Author(s): Lee PJ, Rogers EL, Granata KP
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Abstract Trunk dynamics, including stiffness, mass and damping were quantified during trunk extension exertions with and without voluntary recruitment of antagonistic co-contraction. The objective of this study was to empirically evaluate the influence of co-activation on trunk stiffness. Muscle activity associated with voluntary co-contraction has been shown to increase joint stiffness in the ankle and elbow. Although biomechanical models assume co-active recruitment causes increase trunk stiffness it has never been empirically demonstrated. Small trunk displacements invoked by pseudorandom force disturbances during trunk extension exertions were recorded from 17 subjects at two co-contraction conditions (minimal and maximal voluntary co-contraction recruitment). EMG data were recorded from eight trunk muscles as a baseline measure of co-activation. Increased EMG activity confirms that muscle recruitment patterns were different between the two co-contraction conditions. Trunk stiffness was determined from analyses of impulse response functions (IRFs) of trunk dynamics wherein the kinematics were represented as a second-order behavior. Trunk stiffness increased 37.8\% (p < 0.004) from minimal to maximal co-activation. Results support the assumption used in published models of spine biomechanics that recruitment of trunk muscle co-contraction increases trunk stiffness thereby supporting conclusions from those models that co-contraction may contribute to spinal stability.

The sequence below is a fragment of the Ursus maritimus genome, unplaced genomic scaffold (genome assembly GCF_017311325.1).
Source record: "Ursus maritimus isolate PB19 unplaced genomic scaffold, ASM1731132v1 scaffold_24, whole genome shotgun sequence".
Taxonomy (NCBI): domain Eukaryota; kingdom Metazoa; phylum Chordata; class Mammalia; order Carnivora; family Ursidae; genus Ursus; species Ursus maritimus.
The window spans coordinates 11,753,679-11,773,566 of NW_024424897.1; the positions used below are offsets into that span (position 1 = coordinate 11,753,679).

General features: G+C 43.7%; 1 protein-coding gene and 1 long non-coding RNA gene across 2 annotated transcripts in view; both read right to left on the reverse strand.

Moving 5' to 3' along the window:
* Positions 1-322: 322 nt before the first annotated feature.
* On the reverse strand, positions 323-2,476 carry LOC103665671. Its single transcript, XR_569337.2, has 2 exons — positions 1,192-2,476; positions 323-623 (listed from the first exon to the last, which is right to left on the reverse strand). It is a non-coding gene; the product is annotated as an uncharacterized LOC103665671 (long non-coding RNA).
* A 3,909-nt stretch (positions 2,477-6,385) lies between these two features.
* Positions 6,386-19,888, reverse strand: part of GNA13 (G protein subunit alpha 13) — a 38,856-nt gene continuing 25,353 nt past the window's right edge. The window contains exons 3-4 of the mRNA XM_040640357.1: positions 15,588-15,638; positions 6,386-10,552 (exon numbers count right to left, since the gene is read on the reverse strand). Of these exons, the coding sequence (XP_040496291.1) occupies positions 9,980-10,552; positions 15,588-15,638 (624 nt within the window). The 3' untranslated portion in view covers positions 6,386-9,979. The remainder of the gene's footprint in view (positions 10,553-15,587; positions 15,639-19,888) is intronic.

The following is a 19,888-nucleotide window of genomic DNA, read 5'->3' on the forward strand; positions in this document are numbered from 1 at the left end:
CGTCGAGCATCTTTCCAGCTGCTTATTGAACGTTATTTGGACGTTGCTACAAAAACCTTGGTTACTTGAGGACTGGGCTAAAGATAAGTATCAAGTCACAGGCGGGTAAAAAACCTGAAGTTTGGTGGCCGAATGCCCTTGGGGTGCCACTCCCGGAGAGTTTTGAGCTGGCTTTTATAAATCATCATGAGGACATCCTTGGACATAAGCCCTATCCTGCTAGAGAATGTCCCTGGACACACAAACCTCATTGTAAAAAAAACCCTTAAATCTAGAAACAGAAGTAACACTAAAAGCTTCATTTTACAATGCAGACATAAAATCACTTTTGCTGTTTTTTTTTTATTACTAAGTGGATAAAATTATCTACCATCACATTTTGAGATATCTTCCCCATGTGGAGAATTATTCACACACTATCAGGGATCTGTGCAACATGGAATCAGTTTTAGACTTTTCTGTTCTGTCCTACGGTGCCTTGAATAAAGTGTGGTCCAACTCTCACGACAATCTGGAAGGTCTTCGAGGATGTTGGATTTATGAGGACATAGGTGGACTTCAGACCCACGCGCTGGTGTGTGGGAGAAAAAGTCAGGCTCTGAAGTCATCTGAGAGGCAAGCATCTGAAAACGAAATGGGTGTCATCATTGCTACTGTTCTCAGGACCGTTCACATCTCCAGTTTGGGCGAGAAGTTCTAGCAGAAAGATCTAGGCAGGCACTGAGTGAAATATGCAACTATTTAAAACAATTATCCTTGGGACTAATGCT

This article was published in J Electromyogr Kinesiol
and referenced in Journal of Forensic Biomechanics